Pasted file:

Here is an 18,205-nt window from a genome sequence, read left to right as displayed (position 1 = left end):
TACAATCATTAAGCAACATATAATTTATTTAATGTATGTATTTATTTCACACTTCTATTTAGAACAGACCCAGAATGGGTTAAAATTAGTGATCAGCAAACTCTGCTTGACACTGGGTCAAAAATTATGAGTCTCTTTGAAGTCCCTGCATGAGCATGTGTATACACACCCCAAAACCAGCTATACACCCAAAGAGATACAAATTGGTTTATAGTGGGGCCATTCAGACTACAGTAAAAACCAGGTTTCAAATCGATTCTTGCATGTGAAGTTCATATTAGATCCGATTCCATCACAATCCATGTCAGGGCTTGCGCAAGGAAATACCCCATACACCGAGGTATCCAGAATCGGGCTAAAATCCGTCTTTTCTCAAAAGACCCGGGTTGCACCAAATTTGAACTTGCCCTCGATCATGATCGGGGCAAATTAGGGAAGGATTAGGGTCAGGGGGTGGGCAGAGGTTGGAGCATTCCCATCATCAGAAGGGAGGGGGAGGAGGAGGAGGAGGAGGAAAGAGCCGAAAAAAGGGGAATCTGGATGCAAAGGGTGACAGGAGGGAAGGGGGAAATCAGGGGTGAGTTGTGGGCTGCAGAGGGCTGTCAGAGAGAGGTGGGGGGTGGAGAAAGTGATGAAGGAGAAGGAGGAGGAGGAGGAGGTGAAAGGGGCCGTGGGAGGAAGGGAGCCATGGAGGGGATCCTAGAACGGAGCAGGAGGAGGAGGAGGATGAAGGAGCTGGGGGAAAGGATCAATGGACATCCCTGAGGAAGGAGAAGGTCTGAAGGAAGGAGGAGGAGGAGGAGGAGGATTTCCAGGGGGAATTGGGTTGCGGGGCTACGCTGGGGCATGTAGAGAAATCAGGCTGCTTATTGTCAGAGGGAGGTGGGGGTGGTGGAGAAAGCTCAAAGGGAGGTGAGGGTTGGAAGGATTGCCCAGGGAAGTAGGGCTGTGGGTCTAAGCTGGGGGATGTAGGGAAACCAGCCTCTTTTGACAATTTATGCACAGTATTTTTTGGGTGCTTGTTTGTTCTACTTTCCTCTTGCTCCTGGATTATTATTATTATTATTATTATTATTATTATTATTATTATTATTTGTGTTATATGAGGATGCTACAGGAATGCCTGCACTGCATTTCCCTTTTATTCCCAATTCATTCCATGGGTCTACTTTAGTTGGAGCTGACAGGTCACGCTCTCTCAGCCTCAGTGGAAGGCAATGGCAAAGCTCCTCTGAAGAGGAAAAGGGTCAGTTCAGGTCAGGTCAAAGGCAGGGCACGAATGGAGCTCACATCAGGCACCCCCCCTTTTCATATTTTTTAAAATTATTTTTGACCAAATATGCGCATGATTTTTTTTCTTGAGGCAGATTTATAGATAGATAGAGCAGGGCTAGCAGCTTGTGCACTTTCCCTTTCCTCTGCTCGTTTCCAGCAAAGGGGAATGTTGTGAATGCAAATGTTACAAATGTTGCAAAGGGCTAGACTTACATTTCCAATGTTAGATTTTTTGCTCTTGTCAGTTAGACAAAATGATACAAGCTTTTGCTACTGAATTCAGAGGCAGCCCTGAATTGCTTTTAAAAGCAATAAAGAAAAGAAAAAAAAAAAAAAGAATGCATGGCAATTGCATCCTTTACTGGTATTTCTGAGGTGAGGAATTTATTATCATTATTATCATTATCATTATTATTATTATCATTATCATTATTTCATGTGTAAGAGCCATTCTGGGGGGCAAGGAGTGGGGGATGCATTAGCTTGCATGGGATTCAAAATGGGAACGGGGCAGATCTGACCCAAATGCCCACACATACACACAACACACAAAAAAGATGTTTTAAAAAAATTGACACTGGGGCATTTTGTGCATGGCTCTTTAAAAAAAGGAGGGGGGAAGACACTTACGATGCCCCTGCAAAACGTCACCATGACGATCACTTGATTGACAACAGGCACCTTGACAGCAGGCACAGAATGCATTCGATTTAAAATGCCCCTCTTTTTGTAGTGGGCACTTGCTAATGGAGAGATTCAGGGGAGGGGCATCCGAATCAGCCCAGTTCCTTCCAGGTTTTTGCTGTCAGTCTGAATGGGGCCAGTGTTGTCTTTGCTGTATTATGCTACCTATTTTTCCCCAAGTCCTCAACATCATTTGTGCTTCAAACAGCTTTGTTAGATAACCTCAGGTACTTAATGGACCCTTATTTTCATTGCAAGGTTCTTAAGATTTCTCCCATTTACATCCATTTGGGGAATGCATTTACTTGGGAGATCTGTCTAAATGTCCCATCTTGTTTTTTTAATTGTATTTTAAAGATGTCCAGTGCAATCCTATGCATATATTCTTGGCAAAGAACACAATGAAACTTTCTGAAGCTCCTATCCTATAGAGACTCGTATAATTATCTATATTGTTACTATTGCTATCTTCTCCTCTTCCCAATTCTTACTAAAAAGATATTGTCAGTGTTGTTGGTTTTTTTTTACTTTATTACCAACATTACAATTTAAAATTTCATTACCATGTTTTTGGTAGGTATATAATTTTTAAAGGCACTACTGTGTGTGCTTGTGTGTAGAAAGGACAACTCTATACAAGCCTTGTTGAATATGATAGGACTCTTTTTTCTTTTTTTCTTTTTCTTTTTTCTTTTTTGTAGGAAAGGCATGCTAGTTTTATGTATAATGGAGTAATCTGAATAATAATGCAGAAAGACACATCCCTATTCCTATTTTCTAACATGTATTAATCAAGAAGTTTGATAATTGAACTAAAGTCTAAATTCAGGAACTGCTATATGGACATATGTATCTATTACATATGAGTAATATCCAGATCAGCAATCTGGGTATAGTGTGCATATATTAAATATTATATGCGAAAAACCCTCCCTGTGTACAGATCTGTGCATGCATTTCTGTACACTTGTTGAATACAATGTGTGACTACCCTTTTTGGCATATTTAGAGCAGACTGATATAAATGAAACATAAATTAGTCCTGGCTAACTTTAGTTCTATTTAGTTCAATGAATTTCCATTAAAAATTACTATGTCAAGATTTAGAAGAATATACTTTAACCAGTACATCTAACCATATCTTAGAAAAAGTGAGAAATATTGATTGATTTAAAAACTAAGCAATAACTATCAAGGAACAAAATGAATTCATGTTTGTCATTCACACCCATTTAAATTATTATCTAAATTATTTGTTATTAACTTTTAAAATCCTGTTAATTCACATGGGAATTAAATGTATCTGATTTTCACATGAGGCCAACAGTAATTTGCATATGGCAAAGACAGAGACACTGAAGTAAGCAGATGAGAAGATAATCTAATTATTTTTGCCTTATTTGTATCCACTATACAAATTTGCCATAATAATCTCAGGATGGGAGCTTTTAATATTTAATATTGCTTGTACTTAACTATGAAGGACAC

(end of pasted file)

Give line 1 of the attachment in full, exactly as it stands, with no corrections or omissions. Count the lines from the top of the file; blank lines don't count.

Here is an 18,205-nt window from a genome sequence, read left to right as displayed (position 1 = left end):